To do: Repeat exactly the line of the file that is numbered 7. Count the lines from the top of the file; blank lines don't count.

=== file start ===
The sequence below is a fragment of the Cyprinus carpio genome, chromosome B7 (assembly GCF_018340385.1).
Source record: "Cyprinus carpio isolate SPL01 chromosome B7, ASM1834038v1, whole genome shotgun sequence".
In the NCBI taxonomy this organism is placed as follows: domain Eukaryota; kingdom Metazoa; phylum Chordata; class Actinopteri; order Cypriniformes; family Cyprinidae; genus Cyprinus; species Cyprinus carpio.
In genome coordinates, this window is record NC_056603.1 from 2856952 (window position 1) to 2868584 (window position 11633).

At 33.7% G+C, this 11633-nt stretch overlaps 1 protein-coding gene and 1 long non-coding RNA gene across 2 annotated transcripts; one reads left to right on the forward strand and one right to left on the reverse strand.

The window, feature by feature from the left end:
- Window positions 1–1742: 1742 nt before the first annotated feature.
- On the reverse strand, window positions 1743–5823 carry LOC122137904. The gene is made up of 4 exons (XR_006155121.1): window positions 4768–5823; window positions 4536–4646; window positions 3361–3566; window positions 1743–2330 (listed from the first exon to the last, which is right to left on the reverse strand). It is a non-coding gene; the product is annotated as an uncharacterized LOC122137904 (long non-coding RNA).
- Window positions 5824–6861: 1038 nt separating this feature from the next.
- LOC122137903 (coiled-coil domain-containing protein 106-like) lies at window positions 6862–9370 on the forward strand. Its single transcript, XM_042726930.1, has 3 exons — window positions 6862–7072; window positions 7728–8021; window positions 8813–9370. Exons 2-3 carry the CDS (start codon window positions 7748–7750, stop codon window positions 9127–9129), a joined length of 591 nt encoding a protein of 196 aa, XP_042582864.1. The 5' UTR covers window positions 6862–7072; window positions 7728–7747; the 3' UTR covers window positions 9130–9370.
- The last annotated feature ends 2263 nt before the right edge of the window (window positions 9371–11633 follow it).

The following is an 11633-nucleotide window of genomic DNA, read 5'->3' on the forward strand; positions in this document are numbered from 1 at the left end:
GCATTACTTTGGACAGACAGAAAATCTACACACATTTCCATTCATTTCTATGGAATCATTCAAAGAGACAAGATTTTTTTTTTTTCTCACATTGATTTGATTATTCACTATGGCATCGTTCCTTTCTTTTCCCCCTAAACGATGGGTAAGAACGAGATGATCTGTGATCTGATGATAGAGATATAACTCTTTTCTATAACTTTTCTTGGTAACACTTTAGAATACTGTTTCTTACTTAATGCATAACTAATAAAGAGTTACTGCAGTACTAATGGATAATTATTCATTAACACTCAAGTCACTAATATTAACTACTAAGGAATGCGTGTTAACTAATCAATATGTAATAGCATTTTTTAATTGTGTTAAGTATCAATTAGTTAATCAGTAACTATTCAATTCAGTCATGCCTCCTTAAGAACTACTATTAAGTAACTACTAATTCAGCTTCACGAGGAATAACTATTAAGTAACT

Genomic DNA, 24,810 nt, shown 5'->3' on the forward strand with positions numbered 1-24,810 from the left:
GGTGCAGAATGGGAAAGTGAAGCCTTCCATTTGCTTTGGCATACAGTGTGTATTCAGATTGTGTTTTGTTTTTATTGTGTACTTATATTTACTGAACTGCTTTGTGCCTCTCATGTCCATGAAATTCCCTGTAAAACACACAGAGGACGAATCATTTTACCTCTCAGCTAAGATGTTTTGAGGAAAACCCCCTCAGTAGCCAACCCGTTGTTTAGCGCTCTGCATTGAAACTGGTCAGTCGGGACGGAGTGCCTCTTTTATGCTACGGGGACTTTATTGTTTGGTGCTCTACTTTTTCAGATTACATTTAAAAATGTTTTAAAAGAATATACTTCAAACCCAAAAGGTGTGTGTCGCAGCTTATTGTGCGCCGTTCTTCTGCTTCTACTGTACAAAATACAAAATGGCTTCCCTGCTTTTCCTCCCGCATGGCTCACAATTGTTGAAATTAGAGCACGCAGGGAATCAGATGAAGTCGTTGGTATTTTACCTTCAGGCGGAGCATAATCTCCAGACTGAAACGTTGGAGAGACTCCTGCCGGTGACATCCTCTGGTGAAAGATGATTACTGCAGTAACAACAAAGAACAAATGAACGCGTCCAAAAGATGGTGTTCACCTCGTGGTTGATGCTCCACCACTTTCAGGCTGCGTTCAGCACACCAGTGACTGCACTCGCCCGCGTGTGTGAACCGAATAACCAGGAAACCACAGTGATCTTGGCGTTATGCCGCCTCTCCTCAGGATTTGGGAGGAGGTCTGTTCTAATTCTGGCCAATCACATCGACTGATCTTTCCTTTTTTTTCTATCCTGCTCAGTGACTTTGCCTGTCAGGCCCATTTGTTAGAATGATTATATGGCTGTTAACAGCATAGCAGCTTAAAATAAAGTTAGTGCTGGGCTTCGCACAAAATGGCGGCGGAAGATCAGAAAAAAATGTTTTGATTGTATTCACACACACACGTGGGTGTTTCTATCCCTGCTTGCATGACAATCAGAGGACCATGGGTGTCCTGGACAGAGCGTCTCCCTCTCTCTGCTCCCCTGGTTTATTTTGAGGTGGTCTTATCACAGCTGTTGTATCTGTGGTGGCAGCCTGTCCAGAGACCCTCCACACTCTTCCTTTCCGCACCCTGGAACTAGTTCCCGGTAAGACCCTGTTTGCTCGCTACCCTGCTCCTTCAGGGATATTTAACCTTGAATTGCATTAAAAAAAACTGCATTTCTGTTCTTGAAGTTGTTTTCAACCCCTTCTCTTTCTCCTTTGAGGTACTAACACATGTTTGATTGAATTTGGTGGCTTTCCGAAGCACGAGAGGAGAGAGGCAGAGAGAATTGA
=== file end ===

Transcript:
- Window positions 1–1742: 1742 nt before the first annotated feature.